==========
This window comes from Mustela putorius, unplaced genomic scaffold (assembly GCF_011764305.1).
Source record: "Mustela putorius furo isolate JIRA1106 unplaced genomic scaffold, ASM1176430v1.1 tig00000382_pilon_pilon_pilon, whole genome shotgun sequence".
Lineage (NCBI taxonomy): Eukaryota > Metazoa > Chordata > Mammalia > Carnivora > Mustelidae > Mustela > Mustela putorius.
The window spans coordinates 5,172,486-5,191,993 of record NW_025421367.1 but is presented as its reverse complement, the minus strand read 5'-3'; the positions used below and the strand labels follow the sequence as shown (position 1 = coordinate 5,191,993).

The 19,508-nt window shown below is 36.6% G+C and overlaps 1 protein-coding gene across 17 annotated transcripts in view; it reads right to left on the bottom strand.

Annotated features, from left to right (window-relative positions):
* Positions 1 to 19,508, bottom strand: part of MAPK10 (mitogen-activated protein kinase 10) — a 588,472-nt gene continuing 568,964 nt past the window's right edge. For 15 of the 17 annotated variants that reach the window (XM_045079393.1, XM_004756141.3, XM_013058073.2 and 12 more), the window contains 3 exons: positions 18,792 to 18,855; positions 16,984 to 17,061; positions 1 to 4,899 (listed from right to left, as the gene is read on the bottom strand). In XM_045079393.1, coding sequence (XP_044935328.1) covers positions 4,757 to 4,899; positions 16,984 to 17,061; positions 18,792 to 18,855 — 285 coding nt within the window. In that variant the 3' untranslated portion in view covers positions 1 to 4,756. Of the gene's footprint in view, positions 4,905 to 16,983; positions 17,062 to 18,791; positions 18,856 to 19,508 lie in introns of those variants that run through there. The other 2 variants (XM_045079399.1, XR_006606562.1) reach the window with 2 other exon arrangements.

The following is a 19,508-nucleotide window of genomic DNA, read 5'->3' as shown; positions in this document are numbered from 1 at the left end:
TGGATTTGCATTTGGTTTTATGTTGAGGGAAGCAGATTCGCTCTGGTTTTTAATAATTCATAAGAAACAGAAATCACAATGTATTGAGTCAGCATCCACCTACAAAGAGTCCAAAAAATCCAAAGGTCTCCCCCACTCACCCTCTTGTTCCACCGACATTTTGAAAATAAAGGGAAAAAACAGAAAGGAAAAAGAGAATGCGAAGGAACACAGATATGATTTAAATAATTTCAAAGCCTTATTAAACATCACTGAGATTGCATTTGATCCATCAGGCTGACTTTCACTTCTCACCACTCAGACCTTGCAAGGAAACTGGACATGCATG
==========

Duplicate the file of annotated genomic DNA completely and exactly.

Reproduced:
This window comes from Mustela putorius, unplaced genomic scaffold (assembly GCF_011764305.1).
Source record: "Mustela putorius furo isolate JIRA1106 unplaced genomic scaffold, ASM1176430v1.1 tig00000382_pilon_pilon_pilon, whole genome shotgun sequence".
Lineage (NCBI taxonomy): Eukaryota > Metazoa > Chordata > Mammalia > Carnivora > Mustelidae > Mustela > Mustela putorius.
The window spans coordinates 5,172,486-5,191,993 of record NW_025421367.1 but is presented as its reverse complement, the minus strand read 5'-3'; the positions used below and the strand labels follow the sequence as shown (position 1 = coordinate 5,191,993).

The 19,508-nt window shown below is 36.6% G+C and overlaps 1 protein-coding gene across 17 annotated transcripts in view; it reads right to left on the bottom strand.

Annotated features, from left to right (window-relative positions):
* Positions 1 to 19,508, bottom strand: part of MAPK10 (mitogen-activated protein kinase 10) — a 588,472-nt gene continuing 568,964 nt past the window's right edge. For 15 of the 17 annotated variants that reach the window (XM_045079393.1, XM_004756141.3, XM_013058073.2 and 12 more), the window contains 3 exons: positions 18,792 to 18,855; positions 16,984 to 17,061; positions 1 to 4,899 (listed from right to left, as the gene is read on the bottom strand). In XM_045079393.1, coding sequence (XP_044935328.1) covers positions 4,757 to 4,899; positions 16,984 to 17,061; positions 18,792 to 18,855 — 285 coding nt within the window. In that variant the 3' untranslated portion in view covers positions 1 to 4,756. Of the gene's footprint in view, positions 4,905 to 16,983; positions 17,062 to 18,791; positions 18,856 to 19,508 lie in introns of those variants that run through there. The other 2 variants (XM_045079399.1, XR_006606562.1) reach the window with 2 other exon arrangements.

The following is a 19,508-nucleotide window of genomic DNA, read 5'->3' as shown; positions in this document are numbered from 1 at the left end:
TGGATTTGCATTTGGTTTTATGTTGAGGGAAGCAGATTCGCTCTGGTTTTTAATAATTCATAAGAAACAGAAATCACAATGTATTGAGTCAGCATCCACCTACAAAGAGTCCAAAAAATCCAAAGGTCTCCCCCACTCACCCTCTTGTTCCACCGACATTTTGAAAATAAAGGGAAAAAACAGAAAGGAAAAAGAGAATGCGAAGGAACACAGATATGATTTAAATAATTTCAAAGCCTTATTAAACATCACTGAGATTGCATTTGATCCATCAGGCTGACTTTCACTTCTCACCACTCAGACCTTGCAAGGAAACTGGACATGCATG